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Jumping on the (Broad) Bandwagon: Vernon Draper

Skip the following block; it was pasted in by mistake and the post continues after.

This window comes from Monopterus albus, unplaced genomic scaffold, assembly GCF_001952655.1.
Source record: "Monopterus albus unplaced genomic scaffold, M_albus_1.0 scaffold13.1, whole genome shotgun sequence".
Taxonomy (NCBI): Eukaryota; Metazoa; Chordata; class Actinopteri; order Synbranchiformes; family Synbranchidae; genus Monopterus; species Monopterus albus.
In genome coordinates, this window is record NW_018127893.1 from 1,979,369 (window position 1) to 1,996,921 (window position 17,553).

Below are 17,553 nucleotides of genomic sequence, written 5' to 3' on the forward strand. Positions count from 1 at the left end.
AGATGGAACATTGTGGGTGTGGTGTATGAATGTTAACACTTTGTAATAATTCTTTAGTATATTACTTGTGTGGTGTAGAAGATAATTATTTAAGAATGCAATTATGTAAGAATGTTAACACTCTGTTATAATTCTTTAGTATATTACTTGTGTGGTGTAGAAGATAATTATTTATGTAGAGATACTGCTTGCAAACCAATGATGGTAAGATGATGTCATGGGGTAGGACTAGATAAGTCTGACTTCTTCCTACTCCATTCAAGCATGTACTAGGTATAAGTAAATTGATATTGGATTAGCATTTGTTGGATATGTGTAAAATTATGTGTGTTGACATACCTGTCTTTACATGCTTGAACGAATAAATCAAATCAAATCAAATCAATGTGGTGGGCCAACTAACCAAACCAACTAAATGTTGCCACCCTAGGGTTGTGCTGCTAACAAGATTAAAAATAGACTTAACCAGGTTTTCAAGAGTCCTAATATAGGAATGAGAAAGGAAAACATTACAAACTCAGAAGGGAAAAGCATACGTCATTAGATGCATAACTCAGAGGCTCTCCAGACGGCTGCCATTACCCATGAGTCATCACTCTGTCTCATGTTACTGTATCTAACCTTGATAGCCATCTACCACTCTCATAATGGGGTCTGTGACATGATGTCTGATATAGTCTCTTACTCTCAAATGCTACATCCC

In the face of modern society's ever-increasing need for more gigabytes and higher megabits, major telecommunication companies are closely watching the development of new wireless broadband technology such as WiMDraperVernonAX (or Worldwide Interoperability for Microwave Access). Vernon Draper, assistant director of computing, networking and communications integration at Ball State, as well as the university's Office of Information Technology (IT) and Center for Information and Communication Sciences (CICS) are at the forefront of this emerging technology's design and testing. So far, research has determined that WiMAX equipment is far superior at obtaining a consistent and usable mobile wireless signal from significantly more distant, obstructed, and/or non-line-of-sight locations than more traditional point-to-multipoint technology—meaning, potentially, that telecommunications companies adopting WiMAX may in the future be able to better serve more mobile customers (especially in rural and underserved areas) using a less costly, integrated infrastructure. Draper is particularly knowledgeable on the subject, having experience in wireless communications technology spanning nearly four decades, including the landmark Digital Middletown project that tested the value and impact of high bandwidth wireless technology and the sociological significance of emerging technologies in small town America. His expertise also played a primary role in Ball State being recognized as the No. 1 wireless campus in the nation by Intel Corporation in 2005. Contact Vernon Draper at 765-285-3043.